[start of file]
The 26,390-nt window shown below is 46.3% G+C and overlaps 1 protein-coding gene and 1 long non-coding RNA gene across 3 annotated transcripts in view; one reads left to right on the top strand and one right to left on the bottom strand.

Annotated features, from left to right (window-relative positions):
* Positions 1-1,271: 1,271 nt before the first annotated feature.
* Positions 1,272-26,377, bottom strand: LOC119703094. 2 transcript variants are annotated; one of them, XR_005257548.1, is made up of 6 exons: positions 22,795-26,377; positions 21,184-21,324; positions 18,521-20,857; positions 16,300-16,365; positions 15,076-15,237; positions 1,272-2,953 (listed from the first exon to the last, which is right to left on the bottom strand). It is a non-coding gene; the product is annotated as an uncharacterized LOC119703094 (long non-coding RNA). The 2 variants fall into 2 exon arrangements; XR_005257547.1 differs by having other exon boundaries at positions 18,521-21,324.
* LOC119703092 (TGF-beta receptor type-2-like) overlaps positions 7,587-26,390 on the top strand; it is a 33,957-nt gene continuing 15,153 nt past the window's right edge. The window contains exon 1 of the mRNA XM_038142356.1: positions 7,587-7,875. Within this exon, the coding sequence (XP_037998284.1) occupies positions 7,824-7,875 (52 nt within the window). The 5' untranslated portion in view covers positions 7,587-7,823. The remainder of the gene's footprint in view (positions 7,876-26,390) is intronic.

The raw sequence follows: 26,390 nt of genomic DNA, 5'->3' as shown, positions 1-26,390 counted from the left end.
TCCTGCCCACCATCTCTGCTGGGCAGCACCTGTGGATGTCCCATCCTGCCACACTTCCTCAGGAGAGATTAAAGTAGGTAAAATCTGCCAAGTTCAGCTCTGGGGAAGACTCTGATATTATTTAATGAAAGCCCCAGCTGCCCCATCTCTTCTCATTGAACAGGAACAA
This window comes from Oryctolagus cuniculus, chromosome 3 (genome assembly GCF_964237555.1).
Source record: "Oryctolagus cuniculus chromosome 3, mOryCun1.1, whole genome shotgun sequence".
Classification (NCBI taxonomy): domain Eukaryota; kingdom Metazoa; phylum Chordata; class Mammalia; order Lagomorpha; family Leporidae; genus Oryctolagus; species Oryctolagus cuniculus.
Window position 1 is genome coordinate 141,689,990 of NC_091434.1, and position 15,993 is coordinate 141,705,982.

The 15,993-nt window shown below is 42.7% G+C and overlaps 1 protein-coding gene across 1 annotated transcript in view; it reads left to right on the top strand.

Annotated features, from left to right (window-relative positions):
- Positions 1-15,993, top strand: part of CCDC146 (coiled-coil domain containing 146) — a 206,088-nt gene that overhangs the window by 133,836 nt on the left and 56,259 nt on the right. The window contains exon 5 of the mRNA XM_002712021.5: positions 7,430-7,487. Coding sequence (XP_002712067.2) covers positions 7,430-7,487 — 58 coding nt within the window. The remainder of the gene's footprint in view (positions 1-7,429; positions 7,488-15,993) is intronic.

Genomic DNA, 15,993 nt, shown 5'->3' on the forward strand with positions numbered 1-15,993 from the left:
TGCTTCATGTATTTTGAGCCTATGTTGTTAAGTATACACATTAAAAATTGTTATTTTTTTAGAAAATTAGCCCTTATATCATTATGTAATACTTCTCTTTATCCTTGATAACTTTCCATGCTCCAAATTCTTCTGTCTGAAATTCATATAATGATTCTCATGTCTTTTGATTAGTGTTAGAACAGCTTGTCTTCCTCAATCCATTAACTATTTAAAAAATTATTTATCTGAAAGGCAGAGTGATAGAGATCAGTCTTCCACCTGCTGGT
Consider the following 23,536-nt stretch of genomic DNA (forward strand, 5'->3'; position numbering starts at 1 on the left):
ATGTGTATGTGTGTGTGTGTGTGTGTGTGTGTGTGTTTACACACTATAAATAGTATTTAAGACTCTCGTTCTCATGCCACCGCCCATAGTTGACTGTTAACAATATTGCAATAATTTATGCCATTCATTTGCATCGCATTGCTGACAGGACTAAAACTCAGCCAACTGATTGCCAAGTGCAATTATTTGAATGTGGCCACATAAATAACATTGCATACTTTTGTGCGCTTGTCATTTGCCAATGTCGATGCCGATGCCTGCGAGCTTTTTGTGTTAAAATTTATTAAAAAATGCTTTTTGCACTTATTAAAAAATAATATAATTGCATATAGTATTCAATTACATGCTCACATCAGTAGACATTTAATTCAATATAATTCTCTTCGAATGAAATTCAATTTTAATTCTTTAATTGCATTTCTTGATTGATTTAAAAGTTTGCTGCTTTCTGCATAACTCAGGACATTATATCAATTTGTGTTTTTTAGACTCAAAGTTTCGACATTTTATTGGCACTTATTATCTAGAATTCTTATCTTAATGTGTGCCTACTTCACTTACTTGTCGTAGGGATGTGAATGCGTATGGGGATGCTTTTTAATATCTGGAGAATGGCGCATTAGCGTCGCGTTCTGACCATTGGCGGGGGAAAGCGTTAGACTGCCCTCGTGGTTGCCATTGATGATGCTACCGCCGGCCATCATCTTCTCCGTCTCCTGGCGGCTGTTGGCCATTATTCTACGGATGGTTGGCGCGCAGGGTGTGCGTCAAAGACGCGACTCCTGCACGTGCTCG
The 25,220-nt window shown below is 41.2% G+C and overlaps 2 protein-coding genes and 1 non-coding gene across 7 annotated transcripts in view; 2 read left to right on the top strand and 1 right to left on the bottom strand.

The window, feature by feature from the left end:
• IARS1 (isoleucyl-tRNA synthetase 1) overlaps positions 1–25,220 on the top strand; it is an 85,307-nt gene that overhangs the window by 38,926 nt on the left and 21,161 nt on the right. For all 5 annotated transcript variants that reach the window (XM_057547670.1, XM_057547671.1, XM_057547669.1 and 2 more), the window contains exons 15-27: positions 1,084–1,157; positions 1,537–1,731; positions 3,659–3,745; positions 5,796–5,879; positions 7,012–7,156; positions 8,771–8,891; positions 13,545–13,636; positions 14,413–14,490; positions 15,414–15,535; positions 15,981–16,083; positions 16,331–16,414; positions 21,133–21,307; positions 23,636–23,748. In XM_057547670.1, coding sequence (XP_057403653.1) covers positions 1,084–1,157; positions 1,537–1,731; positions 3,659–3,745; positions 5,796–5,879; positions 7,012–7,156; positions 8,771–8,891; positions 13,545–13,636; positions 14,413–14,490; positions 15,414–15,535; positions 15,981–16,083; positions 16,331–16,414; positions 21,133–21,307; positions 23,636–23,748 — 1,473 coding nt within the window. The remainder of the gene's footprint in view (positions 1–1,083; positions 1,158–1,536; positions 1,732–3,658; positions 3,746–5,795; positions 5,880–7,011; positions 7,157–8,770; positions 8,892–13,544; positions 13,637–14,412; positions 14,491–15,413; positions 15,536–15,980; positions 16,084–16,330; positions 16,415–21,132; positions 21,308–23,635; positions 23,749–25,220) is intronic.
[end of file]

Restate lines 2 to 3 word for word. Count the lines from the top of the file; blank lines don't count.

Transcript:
Annotated features, from left to right (window-relative positions):
* Positions 1-1,271: 1,271 nt before the first annotated feature.